Days as a Freshman: 194
“what’d you do this weekend?” Naima, Rebecca and I were walking back from the science building, each of us weighed down by the heavy books of our respective classes. For the first time all week, the sun was out, and it was more than twenty degrees. We could walk slowly, pull our scarves away from our faces and actually talk, instead of running from one class to another.
“I didn’t do much…” Heaving my backpack higher onto my shoulders, I dodged a puddle next to me on the grass. “Just sort of stayed in and studied.”
“What?” Naima was obviously disgusted. “You studied? On Saturday?”
Rebecca laughed, sliding her eyes over to mine. She had been in studying with me most of the weekend, but had the sense to keep her mouth shut about her lack of excitement.
“It was too cold!”
“Too cold?” Naima was even more disgusted. “I can’t believe we’re friends. The weather is no excuse to stay away from parties!”
I dodged another puddle and smiled helplessly, hoping that Naima would see my reclusive weekend as simple laziness. The truth was that I hadn’t been going out for a few weekends now. There were people I didn’t want to see.
Was it fair that I let them get inside my head enough that I didn’t want to leave my room? No. Was it weak of me to let two boys and their drama scare me into staring at my computer on Friday and Saturday night? Of course. But I didn’t know what to do to fix it.
“You guys have time to grab a quick lunch?” Naima and her three-inch heels skipped quickly over the melting, muddy ground. “I’m starving. Can’t ever eat a damn breakfast on these days. Who can get up at 9 to go to a science class?”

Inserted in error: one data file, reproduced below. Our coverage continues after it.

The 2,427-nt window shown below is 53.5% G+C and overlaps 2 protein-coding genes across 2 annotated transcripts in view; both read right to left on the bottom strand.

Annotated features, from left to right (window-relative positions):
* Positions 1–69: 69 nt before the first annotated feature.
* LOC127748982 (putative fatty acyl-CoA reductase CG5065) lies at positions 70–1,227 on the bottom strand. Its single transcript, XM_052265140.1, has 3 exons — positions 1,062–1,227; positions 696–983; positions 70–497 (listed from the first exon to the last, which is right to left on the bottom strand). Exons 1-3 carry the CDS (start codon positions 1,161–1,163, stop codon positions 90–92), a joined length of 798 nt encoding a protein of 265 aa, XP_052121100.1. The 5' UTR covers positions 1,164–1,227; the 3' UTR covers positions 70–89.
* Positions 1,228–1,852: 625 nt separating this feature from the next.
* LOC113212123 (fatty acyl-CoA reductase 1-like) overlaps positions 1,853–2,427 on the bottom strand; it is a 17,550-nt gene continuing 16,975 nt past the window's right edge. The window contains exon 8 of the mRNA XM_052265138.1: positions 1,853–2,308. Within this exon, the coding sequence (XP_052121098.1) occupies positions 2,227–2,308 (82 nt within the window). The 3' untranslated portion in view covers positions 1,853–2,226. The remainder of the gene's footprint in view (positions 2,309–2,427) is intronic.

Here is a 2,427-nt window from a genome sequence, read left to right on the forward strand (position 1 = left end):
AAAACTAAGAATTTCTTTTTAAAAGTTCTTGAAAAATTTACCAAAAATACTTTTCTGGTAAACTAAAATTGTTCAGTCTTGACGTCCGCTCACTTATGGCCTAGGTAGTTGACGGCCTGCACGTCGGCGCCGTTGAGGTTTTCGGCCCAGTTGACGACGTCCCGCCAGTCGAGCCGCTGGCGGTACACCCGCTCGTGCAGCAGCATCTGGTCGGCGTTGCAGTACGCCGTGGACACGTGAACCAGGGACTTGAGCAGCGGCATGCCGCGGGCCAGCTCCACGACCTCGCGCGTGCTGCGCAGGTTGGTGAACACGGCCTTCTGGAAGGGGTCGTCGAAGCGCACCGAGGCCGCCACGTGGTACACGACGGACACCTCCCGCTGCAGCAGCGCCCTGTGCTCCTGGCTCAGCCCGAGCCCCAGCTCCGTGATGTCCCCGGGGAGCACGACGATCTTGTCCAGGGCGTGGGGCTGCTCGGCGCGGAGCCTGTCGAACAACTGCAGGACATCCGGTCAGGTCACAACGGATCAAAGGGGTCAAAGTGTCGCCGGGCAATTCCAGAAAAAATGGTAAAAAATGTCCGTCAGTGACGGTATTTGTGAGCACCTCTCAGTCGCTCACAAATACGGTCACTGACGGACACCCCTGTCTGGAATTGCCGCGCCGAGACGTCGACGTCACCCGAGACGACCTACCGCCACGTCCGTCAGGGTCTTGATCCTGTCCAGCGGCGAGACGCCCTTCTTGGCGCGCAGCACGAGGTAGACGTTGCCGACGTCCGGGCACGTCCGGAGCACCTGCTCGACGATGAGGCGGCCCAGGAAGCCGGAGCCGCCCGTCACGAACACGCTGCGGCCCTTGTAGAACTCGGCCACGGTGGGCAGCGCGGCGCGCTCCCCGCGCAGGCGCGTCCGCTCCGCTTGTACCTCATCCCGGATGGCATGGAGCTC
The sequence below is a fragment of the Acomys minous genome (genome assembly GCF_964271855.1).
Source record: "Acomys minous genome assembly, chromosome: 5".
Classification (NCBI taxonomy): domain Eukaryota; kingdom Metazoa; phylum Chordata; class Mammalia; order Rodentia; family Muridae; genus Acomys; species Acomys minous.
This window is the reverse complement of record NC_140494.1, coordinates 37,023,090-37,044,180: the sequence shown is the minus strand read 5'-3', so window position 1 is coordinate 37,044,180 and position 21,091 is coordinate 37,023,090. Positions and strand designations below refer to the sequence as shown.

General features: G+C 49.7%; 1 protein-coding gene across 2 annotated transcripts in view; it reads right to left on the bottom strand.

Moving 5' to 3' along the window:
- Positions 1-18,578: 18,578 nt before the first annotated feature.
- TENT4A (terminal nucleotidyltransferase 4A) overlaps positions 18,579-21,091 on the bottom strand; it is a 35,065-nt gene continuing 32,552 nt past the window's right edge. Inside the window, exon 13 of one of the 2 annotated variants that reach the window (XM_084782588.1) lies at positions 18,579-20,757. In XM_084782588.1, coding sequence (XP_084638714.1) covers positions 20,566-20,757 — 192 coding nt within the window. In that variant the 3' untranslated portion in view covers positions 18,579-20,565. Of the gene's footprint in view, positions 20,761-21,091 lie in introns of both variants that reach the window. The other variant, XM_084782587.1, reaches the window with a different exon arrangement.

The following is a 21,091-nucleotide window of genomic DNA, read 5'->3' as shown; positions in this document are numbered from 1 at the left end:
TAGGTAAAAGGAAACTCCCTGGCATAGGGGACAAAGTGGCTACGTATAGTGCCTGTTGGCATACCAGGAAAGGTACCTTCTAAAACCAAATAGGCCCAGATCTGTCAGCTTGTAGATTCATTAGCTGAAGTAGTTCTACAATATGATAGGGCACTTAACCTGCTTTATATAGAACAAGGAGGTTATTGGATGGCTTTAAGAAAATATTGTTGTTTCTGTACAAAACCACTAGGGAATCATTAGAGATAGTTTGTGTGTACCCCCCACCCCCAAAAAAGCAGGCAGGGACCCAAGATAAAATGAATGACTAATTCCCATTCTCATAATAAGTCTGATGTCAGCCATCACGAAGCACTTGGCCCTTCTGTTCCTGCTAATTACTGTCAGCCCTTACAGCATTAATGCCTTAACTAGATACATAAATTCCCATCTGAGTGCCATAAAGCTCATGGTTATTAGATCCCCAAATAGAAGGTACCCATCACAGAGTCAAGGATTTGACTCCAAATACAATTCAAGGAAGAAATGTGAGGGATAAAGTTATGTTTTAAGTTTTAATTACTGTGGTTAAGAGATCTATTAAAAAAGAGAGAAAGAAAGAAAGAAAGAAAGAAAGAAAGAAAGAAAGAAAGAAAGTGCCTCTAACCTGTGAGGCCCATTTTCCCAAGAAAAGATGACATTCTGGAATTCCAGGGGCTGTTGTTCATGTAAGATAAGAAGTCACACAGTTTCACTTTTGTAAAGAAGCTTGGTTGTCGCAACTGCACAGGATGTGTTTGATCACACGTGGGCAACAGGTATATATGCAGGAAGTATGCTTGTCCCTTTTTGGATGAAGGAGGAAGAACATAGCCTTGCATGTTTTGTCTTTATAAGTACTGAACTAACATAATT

Rebecca and her thick winter boots stomped through the mud Naima was trying so hard to avoid. “I could grab something quick. Grace?”
“Sure.” We were practically stepping onto the dining hall steps at this point. I reached into my pocket and grabbed my student ID card. “I could eat something. But I can always eat something.”
We pushed through the old oak doors and walked into the dining hall, handing the woman behind a cash register our ID cards. Rebecca and Naima were ahead of me, so as I waited for my card to go through, they walked inside and scoped out a table.
As they walked through the dining hall, I saw a few heads turn to watch them. Long-legged and usually dressed to the nines, Naima was always getting looks, so at first, the attention wasn’t unusual. But the longer I watched, the more I realized people were looking at Rebecca.
A table full of guys watched her, whispering and actually pointing as she walked by.
“Do you want your card?” The lady behind the cash register poked me in the arm with my ID card. I took it quickly, but didn’t move. Why were people staring at Rebecca?
As my two friends found a table close to the salad bar and began to set their stuff down, it suddenly occurred to me that maybe I wasn’t the only one caught up in this long, drawn out soccer house scandal. Word traveled fast around our small campus, and the fact that Rebecca and Sammy spent a lot of time together…rumors must have surely made their rounds.
As liberal as my college liked to pretend it was, a scandal-ridden, possible lesbian relationship was still very news worthy.
Feeling the oak doors open behind me and hearing a large group of kids enter the dining hall, I started to walk into the dining hall. As I passed the table of guys who had only moments before been pointing to my friend, I had an immediate desire to stare them all down. How dare they talk about someone they hardly knew? About my best friend?
From their table, Rebecca and Naima looked over at me and waved. I waved back, but what I really wanted to do was grab my friends and whisk them out of here. Hide them away like I’d been hiding these last couple weeks.
Either that, or find Justin and make him clean everything up.